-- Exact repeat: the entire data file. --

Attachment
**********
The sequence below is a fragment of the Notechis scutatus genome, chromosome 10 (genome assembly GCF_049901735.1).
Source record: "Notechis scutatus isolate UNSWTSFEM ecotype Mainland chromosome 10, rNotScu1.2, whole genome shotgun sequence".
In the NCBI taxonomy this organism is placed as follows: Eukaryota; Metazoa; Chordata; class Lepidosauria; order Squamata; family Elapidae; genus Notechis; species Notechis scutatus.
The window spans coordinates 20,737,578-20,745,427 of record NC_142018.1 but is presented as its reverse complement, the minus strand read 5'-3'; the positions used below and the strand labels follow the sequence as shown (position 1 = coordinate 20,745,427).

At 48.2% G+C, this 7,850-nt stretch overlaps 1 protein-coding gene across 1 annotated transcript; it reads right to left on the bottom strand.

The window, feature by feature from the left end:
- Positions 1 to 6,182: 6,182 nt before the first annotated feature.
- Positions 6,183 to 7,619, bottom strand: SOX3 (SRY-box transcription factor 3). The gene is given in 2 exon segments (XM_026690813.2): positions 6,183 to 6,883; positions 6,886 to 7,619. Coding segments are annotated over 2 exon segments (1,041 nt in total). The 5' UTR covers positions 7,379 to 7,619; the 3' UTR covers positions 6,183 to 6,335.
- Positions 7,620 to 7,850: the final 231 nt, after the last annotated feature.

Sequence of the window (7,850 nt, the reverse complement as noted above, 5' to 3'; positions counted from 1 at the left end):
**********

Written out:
The sequence below is a fragment of the Notechis scutatus genome, chromosome 10 (genome assembly GCF_049901735.1).
Source record: "Notechis scutatus isolate UNSWTSFEM ecotype Mainland chromosome 10, rNotScu1.2, whole genome shotgun sequence".
In the NCBI taxonomy this organism is placed as follows: Eukaryota; Metazoa; Chordata; class Lepidosauria; order Squamata; family Elapidae; genus Notechis; species Notechis scutatus.
The window spans coordinates 20,737,578-20,745,427 of record NC_142018.1 but is presented as its reverse complement, the minus strand read 5'-3'; the positions used below and the strand labels follow the sequence as shown (position 1 = coordinate 20,745,427).

At 48.2% G+C, this 7,850-nt stretch overlaps 1 protein-coding gene across 1 annotated transcript; it reads right to left on the bottom strand.

The window, feature by feature from the left end:
- Positions 1 to 6,182: 6,182 nt before the first annotated feature.
- Positions 6,183 to 7,619, bottom strand: SOX3 (SRY-box transcription factor 3). The gene is given in 2 exon segments (XM_026690813.2): positions 6,183 to 6,883; positions 6,886 to 7,619. Coding segments are annotated over 2 exon segments (1,041 nt in total). The 5' UTR covers positions 7,379 to 7,619; the 3' UTR covers positions 6,183 to 6,335.
- Positions 7,620 to 7,850: the final 231 nt, after the last annotated feature.

Sequence of the window (7,850 nt, the reverse complement as noted above, 5' to 3'; positions counted from 1 at the left end):